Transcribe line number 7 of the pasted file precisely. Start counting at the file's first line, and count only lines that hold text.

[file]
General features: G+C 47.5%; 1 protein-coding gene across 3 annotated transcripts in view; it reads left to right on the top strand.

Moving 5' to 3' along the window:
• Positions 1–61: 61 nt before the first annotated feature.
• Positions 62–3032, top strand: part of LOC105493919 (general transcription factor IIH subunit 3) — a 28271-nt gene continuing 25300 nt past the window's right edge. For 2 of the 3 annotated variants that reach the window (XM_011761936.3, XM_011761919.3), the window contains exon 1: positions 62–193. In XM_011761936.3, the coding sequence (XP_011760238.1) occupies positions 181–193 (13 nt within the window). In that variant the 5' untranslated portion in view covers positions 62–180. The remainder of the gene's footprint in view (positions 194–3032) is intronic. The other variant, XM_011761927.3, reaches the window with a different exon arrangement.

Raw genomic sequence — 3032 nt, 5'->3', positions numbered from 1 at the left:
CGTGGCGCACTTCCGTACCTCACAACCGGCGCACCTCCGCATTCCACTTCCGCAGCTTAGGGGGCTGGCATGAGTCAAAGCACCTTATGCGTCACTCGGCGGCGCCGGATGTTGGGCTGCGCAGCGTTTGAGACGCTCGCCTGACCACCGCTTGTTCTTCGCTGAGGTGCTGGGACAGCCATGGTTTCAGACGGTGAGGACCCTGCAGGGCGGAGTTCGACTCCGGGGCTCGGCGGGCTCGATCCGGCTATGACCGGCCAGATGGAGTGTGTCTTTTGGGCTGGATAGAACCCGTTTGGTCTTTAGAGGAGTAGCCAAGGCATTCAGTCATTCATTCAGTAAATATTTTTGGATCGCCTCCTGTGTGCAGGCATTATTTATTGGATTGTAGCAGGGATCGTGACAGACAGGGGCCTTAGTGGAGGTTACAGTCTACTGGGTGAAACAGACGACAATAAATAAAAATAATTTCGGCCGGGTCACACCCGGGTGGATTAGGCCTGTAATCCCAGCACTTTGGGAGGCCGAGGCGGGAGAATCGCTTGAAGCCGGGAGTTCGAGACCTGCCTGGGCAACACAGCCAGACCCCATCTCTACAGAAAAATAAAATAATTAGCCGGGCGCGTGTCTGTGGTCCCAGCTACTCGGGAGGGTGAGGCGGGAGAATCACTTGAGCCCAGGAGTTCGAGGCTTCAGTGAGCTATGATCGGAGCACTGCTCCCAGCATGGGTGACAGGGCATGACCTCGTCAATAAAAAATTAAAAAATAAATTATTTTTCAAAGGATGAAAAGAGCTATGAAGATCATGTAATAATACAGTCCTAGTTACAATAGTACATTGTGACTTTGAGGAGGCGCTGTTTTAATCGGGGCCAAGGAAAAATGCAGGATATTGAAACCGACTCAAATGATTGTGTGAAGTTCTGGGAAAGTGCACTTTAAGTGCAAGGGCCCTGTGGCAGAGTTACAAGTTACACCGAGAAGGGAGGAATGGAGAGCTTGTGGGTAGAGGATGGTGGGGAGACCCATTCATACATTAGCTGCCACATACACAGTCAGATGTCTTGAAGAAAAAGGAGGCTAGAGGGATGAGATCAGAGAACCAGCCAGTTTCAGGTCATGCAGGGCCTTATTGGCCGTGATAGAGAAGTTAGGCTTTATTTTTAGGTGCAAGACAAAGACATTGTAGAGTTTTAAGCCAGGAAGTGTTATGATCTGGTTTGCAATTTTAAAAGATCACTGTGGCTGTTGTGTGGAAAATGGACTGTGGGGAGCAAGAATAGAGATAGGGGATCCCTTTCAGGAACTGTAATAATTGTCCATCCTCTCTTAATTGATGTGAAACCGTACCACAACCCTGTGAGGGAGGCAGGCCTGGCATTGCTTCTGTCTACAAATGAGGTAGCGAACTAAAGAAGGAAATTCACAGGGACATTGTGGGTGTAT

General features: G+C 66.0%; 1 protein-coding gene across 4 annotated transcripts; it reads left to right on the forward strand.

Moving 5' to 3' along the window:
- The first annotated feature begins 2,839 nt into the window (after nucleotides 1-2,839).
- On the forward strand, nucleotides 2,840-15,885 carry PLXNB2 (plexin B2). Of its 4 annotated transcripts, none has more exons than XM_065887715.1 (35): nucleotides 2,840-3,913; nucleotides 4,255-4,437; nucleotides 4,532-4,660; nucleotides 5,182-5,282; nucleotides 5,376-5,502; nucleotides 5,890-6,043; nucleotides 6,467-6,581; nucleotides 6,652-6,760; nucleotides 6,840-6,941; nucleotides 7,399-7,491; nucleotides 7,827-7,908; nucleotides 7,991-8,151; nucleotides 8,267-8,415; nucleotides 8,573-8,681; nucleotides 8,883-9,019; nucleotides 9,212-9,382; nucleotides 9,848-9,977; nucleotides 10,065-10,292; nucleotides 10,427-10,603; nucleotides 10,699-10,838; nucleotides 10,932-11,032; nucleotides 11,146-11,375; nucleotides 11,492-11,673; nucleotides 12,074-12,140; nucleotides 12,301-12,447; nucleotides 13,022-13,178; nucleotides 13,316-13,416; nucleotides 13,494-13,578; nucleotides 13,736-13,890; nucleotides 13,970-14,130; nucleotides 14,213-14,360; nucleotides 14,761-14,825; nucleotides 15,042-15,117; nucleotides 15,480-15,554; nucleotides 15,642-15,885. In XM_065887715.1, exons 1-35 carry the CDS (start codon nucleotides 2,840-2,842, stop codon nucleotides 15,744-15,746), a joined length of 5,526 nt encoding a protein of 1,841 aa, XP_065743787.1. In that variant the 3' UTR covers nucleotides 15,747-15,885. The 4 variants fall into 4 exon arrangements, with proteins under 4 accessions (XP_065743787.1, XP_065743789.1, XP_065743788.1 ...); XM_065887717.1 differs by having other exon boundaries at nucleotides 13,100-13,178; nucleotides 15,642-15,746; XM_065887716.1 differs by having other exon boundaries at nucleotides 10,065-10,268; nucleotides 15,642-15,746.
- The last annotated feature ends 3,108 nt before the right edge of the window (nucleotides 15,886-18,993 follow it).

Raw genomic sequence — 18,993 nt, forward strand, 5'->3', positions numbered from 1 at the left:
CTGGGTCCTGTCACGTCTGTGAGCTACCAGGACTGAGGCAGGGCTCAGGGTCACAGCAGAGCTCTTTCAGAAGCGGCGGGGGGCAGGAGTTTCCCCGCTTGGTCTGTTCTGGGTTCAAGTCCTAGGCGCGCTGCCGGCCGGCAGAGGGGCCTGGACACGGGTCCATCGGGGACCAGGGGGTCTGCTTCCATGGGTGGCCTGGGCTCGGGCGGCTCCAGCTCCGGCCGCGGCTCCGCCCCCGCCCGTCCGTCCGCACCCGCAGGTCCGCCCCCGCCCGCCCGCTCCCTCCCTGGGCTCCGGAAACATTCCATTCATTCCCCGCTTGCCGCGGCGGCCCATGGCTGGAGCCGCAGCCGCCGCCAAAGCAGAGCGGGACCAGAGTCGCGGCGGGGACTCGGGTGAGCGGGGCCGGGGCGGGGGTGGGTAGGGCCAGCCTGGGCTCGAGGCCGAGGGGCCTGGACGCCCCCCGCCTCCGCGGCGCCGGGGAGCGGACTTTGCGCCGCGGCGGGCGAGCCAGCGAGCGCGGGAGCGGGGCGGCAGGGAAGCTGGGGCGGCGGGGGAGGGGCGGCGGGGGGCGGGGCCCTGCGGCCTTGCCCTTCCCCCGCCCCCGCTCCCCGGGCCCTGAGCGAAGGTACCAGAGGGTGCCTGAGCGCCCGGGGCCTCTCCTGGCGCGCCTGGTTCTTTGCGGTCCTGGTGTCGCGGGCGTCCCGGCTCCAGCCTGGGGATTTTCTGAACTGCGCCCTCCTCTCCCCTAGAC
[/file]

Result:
General features: G+C 66.0%; 1 protein-coding gene across 4 annotated transcripts; it reads left to right on the forward strand.